Movie: Now You See Me 2
Direction: Jon M Chu
Cast: Jesse Eisenberg, Mark Ruffalo, Woody Harrelson, Dave Franco, Daniel Radcliffe
Music: Brian Tyler
Cinematographer: Peter Deming
Editor: Stan Salfas
Genre: Action, Comedy, Thriller
What is it about: It serves as a sequel to the 2013 film “Now You See Me”. The film picks up after a year the horsemen had outwitted the FBI and gain the public’s admiration. In this they fall prey to a big trick which involves in stealing a data mining device. This attracts trouble from all corners, what happens next forms the crux of the story directed by John M.Chu.
Why it’s disappointing: The film starts off with a great promise, but keeps jumping hoops to match up to the predecessor. It had all the ingredients but couldn’t get the aroma which “NYSM” had. NYSM-2 gets quite lazy and banks on the tricks played out in the movie, which makes the screenplay quite handicapped. The surprise elements plays itself out, it doesn’t take a genius to crack the next move. The film pretends to run at a fast pace, but takes a liberal pause at few places, which kind of bores you out.
The actors were not that great which could be said, hey they did a great job. The performance was mediocre. Jesse Eisenberg too couldn’t hold your interest, and Mark Ruffalo looked lost. Morgan Freeman was just there and Lizzy Caplan tried her wits out to be convincing.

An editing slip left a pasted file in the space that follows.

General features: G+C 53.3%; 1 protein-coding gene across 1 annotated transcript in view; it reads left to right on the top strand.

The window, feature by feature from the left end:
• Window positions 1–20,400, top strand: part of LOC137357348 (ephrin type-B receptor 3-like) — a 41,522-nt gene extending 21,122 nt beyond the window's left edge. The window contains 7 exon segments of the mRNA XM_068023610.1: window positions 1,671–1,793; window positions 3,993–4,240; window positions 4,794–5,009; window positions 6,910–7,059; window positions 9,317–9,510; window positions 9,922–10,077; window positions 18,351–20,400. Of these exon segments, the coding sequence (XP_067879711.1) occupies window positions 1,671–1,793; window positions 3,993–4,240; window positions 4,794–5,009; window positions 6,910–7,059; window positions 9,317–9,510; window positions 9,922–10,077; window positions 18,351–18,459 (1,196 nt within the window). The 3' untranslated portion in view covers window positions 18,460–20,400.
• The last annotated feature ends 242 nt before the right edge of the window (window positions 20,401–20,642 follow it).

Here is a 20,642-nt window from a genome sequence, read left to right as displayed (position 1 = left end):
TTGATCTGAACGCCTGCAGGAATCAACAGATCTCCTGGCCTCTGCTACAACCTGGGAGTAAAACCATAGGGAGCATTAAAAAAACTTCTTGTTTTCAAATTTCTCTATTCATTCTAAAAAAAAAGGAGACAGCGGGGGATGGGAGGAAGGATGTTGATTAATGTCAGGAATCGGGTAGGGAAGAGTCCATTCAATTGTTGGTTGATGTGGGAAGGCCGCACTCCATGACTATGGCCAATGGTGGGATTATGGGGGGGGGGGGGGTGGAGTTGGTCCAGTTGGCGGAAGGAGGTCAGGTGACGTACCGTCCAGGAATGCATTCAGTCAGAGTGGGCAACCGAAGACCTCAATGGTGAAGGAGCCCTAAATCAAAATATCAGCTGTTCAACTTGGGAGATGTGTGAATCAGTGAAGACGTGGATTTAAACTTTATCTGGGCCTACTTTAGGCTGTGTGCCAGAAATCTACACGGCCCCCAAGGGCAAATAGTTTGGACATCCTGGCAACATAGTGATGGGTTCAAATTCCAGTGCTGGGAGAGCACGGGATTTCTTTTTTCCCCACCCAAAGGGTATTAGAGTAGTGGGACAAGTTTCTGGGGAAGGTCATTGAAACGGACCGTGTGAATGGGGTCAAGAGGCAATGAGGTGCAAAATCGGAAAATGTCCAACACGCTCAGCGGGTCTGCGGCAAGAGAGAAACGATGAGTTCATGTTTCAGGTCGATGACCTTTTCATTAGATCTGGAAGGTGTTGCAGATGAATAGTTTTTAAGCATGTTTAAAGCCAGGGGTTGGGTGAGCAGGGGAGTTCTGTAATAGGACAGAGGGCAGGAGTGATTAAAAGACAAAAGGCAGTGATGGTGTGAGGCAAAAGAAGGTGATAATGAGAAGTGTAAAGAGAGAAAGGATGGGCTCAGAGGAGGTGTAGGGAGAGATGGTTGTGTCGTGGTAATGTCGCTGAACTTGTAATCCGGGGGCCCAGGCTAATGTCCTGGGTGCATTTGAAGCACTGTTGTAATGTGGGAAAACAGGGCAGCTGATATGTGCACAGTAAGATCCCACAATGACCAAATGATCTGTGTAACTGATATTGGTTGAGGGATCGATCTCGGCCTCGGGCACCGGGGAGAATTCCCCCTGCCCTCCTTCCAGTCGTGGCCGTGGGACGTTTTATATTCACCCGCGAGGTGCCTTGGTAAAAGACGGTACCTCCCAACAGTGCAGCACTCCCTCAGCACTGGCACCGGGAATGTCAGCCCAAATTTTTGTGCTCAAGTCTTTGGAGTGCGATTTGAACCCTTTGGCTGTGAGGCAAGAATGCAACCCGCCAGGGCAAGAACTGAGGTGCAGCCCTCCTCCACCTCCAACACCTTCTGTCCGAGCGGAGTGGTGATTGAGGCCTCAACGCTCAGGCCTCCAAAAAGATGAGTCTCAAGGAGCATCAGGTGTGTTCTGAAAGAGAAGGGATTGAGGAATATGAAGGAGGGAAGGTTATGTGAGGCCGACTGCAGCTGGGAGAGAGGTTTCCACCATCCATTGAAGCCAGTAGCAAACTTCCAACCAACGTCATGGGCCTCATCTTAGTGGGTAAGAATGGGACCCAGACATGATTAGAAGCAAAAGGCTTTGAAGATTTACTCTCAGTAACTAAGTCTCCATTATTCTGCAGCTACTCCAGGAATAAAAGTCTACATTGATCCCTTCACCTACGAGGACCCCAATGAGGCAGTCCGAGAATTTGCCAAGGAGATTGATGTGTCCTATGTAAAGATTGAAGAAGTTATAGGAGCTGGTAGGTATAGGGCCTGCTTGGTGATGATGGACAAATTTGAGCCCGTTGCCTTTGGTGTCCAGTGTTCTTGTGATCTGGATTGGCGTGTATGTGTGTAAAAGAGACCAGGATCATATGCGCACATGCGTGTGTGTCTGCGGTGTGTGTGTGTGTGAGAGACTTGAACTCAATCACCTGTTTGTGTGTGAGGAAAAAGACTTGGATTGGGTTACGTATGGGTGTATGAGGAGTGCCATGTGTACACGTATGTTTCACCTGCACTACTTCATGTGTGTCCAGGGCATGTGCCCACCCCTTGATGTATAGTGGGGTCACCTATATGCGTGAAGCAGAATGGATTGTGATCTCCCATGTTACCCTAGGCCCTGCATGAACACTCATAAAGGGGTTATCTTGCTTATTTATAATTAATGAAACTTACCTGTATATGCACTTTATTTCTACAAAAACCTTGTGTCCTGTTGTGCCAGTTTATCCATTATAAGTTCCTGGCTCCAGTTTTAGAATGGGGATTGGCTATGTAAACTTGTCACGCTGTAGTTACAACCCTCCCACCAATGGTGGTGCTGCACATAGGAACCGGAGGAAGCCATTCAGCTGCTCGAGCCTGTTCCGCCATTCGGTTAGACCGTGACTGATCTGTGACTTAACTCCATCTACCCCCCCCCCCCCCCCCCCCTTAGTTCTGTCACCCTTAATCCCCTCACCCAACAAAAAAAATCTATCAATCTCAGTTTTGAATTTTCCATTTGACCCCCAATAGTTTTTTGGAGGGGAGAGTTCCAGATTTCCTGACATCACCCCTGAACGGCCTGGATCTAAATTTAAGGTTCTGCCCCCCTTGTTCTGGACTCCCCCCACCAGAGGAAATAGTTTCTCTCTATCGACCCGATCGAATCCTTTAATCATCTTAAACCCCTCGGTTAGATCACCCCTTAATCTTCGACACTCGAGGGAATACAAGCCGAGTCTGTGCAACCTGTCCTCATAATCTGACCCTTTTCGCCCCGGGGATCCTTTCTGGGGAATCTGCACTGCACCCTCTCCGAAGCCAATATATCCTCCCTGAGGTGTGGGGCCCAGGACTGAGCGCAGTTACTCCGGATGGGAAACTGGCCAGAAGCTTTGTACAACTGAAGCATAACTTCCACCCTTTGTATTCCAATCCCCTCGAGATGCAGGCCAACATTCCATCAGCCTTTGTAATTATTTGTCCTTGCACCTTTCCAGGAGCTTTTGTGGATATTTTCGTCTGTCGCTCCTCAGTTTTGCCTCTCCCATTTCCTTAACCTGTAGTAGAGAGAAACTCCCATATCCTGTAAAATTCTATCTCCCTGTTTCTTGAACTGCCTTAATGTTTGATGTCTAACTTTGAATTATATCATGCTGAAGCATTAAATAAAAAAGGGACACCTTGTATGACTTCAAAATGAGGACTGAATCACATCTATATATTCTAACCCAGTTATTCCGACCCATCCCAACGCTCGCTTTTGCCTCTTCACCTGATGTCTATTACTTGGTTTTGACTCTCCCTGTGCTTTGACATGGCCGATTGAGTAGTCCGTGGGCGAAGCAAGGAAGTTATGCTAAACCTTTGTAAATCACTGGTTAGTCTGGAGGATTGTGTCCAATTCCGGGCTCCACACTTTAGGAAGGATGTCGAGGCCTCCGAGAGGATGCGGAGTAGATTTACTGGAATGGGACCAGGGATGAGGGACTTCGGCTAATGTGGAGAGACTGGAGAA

What to watch out for: The film definitely has some cool tricks up its sleeve. Which will drop your jaws for sure. The illusions, the magic and the act play out at an intriguing level, which leaves you in its awe.
The magic sequences and the one’s which involves the heist are meticulously derived with amazing style. Every sequence gets an applause from the audience. It has liberal amount of twists and turns which lures the audience to forget the flaws in the screenplay.
The VFX was spectacular, which is the biggest saving grace of NYSM-2. It would have been better with a 3D experience. They instantly grab your attention with details which prevails in the illusions rendered by the horsemen. The sound was perfectly mixed in Dolby Atmos, which complimented the visuals. The editing was top notch by Stan Salfas which had a great back up by Peter Deming’s cinematography.
Verdict: John M.Chu, tried his best to choreograph the sequences. But couldn’t build a play which could have complimented it. The film has spectacular visuals and breath-taking magic. But falls short on narration. Can watch it once for its technical brilliance.